The vast majority of people in Europe (and the world) acquire citizenship at birth, most often through jus sanguinis. No country in the EU grants automatic and unconditional citizenship to children born in their territories to foreign citizens. The most common condition for jus soli is that parents should have resided in the country for a certain period of time before the child’s birth. Five EU countries have such rules of conditional jus soli (see Figure 1). The minimum parental residence required ranges from 3 to 10 years: 10 years in Belgium, 8 years in Germany, 3 years in Ireland and Portugal, and, in the United Kingdom, a period that gives the parents the right to reside in the country.
In seven EU countries children born in the country to foreign citizens can acquire citizenship at birth if at least one of their parents was also born in the country (double jus soli). The acquisition of citizenship is automatic in France, Luxembourg, the Netherlands, Portugal and Spain, and conditional in Belgium (five years prior residence for parents) and Greece (permanent residence status for parents). Belgium and Portugal both have rules of conditional jus soli and conditional double jus soli. Figure 1 illustrates the most inclusive rule of jus soli applicable in each EU country.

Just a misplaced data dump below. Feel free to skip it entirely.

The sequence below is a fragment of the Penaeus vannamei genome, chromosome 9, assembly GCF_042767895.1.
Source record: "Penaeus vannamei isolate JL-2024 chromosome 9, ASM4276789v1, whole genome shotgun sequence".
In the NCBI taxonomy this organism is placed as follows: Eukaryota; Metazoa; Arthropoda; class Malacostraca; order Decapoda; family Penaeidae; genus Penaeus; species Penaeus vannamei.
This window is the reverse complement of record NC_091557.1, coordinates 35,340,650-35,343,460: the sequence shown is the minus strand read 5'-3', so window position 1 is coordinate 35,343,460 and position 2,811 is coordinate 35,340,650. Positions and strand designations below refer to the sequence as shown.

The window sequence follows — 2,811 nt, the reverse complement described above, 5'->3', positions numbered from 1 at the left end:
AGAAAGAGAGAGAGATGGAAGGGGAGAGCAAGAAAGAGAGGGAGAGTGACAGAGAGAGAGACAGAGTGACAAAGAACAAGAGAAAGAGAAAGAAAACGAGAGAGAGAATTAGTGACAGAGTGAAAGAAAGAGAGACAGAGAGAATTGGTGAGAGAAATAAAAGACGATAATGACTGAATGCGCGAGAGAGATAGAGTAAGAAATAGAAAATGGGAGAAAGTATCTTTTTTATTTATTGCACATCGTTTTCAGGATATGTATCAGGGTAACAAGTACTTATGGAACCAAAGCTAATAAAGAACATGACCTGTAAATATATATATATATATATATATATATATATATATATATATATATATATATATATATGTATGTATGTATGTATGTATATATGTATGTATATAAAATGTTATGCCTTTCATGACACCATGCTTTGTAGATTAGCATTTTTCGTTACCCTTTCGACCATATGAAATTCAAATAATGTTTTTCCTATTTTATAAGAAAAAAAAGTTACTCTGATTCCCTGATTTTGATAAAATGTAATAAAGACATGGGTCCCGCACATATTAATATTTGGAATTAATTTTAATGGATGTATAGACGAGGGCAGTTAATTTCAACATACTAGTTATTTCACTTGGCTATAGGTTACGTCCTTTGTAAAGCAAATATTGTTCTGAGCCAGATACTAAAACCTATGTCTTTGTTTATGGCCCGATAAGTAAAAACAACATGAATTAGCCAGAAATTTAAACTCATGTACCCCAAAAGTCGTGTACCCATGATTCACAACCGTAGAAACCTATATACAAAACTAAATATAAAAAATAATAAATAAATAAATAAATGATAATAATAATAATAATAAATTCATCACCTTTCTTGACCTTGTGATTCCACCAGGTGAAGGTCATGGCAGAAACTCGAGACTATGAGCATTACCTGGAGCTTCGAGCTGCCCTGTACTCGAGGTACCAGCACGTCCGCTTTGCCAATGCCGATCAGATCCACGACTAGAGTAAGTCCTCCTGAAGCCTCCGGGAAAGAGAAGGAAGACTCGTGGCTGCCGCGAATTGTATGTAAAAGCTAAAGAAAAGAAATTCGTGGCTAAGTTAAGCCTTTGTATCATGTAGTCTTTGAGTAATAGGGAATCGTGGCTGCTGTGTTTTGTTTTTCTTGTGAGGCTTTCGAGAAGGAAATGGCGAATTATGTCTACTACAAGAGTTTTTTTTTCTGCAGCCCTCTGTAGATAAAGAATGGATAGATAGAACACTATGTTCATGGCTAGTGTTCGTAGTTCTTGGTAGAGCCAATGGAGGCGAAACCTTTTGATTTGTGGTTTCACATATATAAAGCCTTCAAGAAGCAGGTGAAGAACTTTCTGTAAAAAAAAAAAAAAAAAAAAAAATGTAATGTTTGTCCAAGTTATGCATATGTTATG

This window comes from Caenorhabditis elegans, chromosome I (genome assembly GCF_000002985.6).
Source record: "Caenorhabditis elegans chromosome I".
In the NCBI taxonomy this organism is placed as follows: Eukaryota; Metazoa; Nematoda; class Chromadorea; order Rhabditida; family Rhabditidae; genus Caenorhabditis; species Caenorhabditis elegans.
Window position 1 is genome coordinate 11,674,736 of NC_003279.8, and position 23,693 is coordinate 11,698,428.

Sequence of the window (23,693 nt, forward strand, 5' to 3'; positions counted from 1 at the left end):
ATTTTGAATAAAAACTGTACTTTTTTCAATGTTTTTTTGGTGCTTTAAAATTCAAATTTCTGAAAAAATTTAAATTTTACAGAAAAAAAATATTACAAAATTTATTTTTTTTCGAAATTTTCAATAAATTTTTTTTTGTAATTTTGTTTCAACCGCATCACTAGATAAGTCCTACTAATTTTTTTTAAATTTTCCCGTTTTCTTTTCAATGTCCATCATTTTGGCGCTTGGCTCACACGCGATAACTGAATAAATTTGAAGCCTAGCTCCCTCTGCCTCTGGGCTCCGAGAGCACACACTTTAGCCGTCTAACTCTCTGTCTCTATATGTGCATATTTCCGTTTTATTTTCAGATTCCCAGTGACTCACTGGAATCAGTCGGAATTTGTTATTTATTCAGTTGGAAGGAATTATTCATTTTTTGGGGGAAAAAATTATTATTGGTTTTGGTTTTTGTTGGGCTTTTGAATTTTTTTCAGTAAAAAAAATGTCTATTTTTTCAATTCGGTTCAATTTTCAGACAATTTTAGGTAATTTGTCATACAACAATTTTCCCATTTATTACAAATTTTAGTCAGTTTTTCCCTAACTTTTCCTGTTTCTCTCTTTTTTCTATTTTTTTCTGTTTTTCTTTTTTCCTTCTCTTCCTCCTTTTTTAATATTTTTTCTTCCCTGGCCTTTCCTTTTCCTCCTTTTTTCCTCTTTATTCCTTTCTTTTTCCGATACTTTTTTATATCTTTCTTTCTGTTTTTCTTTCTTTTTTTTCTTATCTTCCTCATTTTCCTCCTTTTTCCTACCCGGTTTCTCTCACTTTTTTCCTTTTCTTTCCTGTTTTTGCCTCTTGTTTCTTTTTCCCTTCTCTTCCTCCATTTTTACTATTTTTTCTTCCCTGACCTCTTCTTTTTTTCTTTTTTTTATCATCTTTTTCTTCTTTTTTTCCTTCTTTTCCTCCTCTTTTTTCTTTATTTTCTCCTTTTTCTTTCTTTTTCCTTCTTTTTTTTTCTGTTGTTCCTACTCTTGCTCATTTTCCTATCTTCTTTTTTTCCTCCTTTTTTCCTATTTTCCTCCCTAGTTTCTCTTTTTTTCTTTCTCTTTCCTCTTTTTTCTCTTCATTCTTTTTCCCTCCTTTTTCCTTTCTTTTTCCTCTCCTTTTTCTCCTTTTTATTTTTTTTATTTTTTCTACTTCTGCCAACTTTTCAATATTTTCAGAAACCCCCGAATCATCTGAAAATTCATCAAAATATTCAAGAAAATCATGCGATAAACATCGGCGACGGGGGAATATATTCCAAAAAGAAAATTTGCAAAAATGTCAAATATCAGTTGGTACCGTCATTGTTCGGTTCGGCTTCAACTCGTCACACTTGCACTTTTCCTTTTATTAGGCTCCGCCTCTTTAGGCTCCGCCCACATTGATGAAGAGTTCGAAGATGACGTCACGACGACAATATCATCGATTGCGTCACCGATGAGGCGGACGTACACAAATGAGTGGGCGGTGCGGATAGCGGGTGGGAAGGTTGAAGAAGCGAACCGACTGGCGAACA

An additional restriction to jus soli is the prohibition of dual citizenship. In Austria and Spain, children of foreign citizens can acquire citizenship via jus soli only if they renounce any other foreign citizenship acquired at birth. Germany had a similar rule, but this was amended in 2014, when jus soli citizens were allowed to receive German citizenship if they lived and attended school in the country for a certain period of time.